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or mumm

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verb (used without object), mummed, mum·ming.
  1. to say “mum”; call for silence.
  2. to act as a mummer.

Origin of mum2

1350–1400; Middle English mommen, v. use of mum1; compare Middle Dutch mommen to act the mummer's part
Dictionary.com Unabridged Based on the Random House Unabridged Dictionary, © Random House, Inc. 2018

Examples from the Web for mumming

Historical Examples

  • This is the soul of Mumming; the ostentatious secrecy of men in disguise.

    A Miscellany of Men

    G. K. Chesterton

  • Does it mean that he was mumming, as it were, like a conjurer?

  • "But I have very often," said I to her, as I went on the stage to finish my mumming.

    Records of Later Life

    Frances Ann Kemble

  • She had to go back to Huddy's, to the mumming booth and the innyard.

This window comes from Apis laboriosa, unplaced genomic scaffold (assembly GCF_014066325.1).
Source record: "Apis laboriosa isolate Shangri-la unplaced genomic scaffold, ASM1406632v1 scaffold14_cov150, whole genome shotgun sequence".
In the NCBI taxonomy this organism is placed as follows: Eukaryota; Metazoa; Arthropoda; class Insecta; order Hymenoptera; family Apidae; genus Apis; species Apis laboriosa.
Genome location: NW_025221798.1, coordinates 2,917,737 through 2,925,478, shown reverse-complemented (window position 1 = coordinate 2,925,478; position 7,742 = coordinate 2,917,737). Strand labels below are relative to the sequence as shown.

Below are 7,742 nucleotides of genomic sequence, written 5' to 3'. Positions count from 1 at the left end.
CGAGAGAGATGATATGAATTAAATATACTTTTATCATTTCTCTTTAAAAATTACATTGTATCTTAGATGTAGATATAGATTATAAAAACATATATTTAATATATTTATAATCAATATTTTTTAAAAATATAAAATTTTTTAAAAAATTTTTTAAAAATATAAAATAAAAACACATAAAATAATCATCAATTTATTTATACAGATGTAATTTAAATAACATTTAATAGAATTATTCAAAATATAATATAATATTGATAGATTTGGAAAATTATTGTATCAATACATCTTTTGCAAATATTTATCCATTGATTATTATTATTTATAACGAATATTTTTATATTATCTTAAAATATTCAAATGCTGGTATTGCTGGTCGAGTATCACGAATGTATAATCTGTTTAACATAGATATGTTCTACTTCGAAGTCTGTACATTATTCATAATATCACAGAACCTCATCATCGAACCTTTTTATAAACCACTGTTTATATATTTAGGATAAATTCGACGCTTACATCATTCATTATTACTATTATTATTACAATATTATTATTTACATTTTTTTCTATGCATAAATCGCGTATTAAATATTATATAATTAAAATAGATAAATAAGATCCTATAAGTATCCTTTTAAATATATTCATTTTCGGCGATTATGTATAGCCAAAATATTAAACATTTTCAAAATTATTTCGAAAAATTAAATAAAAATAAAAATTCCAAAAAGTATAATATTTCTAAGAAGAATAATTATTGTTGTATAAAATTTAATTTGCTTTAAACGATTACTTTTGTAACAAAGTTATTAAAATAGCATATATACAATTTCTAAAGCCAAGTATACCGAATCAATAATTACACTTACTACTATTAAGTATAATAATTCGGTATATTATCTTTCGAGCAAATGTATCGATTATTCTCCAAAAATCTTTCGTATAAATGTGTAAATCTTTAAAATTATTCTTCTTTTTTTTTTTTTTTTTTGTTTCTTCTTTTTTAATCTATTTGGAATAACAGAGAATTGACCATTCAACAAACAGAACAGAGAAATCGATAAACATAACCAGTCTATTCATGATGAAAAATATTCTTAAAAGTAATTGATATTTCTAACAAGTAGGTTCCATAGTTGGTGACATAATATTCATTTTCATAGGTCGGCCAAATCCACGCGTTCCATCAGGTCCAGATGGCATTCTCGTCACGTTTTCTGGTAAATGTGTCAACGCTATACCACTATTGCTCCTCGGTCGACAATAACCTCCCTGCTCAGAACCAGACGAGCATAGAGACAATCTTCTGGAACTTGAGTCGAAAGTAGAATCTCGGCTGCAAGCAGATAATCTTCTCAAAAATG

Madame Flirt

    Charles E. Pearce

  • People work without aim or energy, and when they suffer it seems as if they were but mumming.


    Dorothy Menpes

British Dictionary definitions for mumming


  1. mainly British an informal word for mother 1

Word Origin

C19: a child's word


  1. keeping information to oneself; silent
  1. mum's the word silence or secrecy is to be observed

Word Origin

C14: suggestive of closed lips



verb mums, mumming or mummed
  1. (intr) to act in a mummer's play

Word Origin

C16: verbal use of mum ²


  1. British obsolete a type of beer made from cereals, beans, etc

Word Origin

C17: from German Mumme, perhaps from the name of its original brewer
Collins English Dictionary - Complete & Unabridged 2012 Digital Edition © William Collins Sons & Co. Ltd. 1979, 1986 © HarperCollins Publishers 1998, 2000, 2003, 2005, 2006, 2007, 2009, 2012

Word Origin and History for mumming



"be silent," 1560s, from Middle English mum, mom (late 14c.), inarticulate closed-mouth sound, indicative of unwillingness or inability to speak. As an adjective meaning "secret" from 1520s. Phrase mum's the word is first recorded 1704.



abbreviation of chrysanthemum, first attested 1915 in the jargon of gardeners.



pet word for "mother," 1823, short for mummy (see mamma). In British sociology, used from 1957 in reference to "the working class mother as an influence in the lives of her children." Also sometimes a vulgar corruption of madam.

Online Etymology Dictionary, © 2010 Douglas Harper